According to the EPA, showering represents about 17 percent of residential indoor water use in the US. This amounts to over 1.2 trillion gallons of water every year or almost 3.3 billion gallons a day. That water comes out of our rivers, streams, and lakes while causing great harm to these fragile ecosystems. All this wasted water also takes a hit on your pocketbook if you pay for your water usage.
One of the best ways to minimize wasted water is to install a water-efficient, low flow showerhead. These days, 2.5 gallons per minute (gpm) is considered the bare minimum on new showerheads–but showerheads from as recent as 15 years ago could flow at upwards of 5.5 to 7 gpm!
Do this quick test: put a bucket marked in gallons under your showerhead. Turn on the shower at the normal rate you use, and time how many seconds it takes to fill the bucket to the 1-gallon point. If it takes less than 20 seconds, you could definitely benefit from a low flow shower head because that’s way more water than you need to shower!
Think you’d be giving up your relaxing shower experience by installing a low flow shower head? Nope! It used to be the case that these water saving shower heads lowered water simply by constricting water flow–but that’s not a lot of fun. Modern shower heads have re-engineered the movement of water, sending it through orifices that focus the stream, controlling water droplet size, and even increasing the blast by mixing in air.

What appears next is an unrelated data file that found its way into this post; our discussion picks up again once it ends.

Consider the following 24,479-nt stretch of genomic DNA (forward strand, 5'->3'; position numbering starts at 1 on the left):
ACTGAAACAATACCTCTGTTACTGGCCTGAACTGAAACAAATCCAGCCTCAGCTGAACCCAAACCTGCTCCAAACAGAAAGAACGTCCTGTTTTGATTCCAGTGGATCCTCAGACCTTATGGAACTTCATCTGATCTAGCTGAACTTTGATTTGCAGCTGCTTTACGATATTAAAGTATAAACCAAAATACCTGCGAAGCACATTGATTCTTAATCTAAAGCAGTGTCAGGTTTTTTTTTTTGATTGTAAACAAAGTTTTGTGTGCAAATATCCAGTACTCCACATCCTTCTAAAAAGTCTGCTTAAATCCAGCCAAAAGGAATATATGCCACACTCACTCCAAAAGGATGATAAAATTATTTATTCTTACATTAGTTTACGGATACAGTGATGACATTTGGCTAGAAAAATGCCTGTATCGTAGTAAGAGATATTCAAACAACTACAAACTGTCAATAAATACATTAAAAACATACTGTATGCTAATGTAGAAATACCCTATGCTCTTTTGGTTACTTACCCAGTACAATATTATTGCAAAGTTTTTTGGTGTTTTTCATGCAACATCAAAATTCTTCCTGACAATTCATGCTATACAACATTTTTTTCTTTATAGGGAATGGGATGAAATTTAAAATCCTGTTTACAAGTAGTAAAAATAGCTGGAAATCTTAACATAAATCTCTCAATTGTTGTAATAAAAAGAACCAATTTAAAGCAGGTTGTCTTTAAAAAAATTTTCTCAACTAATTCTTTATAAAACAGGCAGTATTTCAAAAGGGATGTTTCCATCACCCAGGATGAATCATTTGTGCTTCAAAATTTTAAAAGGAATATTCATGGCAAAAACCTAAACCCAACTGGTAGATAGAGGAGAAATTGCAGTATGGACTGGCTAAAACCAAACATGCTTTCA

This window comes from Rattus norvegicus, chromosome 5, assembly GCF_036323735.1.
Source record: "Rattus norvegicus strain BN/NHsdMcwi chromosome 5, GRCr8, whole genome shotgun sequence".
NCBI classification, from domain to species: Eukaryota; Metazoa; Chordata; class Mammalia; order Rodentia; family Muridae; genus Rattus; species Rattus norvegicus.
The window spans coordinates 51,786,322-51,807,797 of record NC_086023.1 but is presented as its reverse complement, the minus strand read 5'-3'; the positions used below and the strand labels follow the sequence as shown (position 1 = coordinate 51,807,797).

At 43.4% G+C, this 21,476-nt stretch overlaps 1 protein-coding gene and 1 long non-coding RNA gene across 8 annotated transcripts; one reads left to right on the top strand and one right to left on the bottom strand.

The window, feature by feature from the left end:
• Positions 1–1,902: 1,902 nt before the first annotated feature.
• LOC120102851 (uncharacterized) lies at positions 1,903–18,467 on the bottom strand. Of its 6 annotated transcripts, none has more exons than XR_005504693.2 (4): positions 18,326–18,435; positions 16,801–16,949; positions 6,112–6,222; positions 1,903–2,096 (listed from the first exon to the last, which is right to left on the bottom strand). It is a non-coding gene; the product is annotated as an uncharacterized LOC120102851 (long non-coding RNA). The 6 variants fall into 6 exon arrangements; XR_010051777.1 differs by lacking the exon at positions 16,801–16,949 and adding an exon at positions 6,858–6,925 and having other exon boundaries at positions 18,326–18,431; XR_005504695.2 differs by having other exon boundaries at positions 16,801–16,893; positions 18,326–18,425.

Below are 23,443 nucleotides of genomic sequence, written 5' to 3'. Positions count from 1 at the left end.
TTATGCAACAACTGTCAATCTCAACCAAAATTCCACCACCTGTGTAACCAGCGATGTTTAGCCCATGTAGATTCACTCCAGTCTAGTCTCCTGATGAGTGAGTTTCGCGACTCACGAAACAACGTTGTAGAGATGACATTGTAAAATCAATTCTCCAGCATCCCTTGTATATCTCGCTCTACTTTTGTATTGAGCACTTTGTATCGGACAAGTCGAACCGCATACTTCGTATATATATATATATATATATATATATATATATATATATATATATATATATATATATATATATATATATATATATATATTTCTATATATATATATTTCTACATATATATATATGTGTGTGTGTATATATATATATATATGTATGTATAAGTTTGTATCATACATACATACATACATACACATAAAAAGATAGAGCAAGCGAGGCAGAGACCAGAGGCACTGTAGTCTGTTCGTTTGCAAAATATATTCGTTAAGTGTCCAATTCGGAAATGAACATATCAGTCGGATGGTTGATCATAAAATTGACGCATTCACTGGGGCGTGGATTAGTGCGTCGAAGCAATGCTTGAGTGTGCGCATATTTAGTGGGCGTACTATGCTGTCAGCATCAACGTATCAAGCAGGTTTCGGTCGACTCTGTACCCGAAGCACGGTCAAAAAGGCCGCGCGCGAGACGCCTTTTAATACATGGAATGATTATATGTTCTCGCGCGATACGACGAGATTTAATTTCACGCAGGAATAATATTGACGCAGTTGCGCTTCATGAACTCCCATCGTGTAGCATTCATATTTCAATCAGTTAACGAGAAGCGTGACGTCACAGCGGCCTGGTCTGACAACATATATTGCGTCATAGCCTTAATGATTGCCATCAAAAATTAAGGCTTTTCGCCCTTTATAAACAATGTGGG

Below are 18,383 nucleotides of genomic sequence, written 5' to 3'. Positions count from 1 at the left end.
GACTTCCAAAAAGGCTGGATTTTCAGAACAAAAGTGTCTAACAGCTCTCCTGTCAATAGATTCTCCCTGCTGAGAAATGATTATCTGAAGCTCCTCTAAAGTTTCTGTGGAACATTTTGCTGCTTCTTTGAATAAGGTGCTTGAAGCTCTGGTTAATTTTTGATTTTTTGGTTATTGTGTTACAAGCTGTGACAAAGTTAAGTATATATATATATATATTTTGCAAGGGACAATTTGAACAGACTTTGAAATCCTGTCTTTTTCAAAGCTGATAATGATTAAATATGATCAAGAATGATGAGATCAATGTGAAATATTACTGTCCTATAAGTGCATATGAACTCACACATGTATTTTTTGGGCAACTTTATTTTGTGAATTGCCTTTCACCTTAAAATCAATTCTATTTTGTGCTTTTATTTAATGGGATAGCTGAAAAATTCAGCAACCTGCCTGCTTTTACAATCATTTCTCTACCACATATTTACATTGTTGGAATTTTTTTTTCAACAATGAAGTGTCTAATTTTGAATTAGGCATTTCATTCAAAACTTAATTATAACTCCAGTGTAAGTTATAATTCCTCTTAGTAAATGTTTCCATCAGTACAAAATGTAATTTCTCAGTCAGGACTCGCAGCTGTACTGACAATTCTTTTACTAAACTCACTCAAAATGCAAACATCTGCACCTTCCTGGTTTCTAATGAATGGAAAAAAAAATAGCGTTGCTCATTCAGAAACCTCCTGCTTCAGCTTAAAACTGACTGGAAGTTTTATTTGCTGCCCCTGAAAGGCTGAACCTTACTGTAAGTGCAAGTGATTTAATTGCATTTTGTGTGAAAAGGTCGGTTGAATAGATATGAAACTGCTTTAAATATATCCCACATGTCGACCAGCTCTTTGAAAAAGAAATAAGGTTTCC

A new, low flow showerhead could run as little as ten bucks to $100 or more, but you don’t need the fanciest models to realize solid savings. Take this Fluidics showerhead from Alsons as an example (pictured left). This showerhead is functional and beautiful, and costs about $43. It’s engineered to create a reduced flow spray that feels like a standard high-volume showerhead. It lowers water flow to a mere 1.85 gpm without sacrificing luxury, saving 20% or more water compared to standard models! Better yet, you will save $50-$75 a year on water bills plus $20-$50 a year on energy (hot water) bills, so the showerhead pays for itself in no time flat.
Installing a showerhead is easy–simply unscrew the old one, replace with the new one and you’re well on your way to saving money.
Of course, there’s one other thing you could do to lower your water usage–take a shorter shower! That advice is unfortunately something I have a bit of a hard time following myself, I love the relaxing feel of a hot shower–but I’m trying!